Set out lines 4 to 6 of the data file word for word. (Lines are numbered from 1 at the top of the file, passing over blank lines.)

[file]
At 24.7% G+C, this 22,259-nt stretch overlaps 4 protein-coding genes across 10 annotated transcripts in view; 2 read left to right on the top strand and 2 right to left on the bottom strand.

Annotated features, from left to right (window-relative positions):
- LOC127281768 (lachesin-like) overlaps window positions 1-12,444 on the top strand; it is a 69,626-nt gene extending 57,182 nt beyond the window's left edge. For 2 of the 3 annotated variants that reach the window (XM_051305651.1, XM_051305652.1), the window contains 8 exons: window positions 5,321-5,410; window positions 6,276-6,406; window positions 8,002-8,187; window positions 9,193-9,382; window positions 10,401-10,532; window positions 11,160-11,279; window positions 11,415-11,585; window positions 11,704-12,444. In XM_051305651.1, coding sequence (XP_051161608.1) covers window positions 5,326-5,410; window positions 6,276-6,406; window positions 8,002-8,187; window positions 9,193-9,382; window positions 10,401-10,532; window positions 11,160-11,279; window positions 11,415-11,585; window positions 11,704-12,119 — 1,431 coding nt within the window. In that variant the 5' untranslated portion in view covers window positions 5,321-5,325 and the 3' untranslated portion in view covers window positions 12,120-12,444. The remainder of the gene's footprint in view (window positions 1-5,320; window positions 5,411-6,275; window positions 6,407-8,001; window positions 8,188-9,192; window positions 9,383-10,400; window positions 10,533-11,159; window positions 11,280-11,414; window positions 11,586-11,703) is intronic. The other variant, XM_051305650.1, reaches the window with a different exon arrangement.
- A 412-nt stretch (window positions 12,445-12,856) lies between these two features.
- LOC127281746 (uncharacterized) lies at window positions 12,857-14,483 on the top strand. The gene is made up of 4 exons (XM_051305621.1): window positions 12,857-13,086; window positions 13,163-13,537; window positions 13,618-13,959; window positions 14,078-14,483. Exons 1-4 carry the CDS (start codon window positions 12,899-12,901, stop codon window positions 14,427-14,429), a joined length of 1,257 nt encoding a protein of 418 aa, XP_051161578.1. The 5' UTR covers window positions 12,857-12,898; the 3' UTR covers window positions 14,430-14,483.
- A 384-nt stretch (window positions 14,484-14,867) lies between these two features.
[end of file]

- A 412-nt stretch (window positions 12,445-12,856) lies between these two features.
- LOC127281746 (uncharacterized) lies at window positions 12,857-14,483 on the top strand. The gene is made up of 4 exons (XM_051305621.1): window positions 12,857-13,086; window positions 13,163-13,537; window positions 13,618-13,959; window positions 14,078-14,483. Exons 1-4 carry the CDS (start codon window positions 12,899-12,901, stop codon window positions 14,427-14,429), a joined length of 1,257 nt encoding a protein of 418 aa, XP_051161578.1. The 5' UTR covers window positions 12,857-12,898; the 3' UTR covers window positions 14,430-14,483.
- A 384-nt stretch (window positions 14,484-14,867) lies between these two features.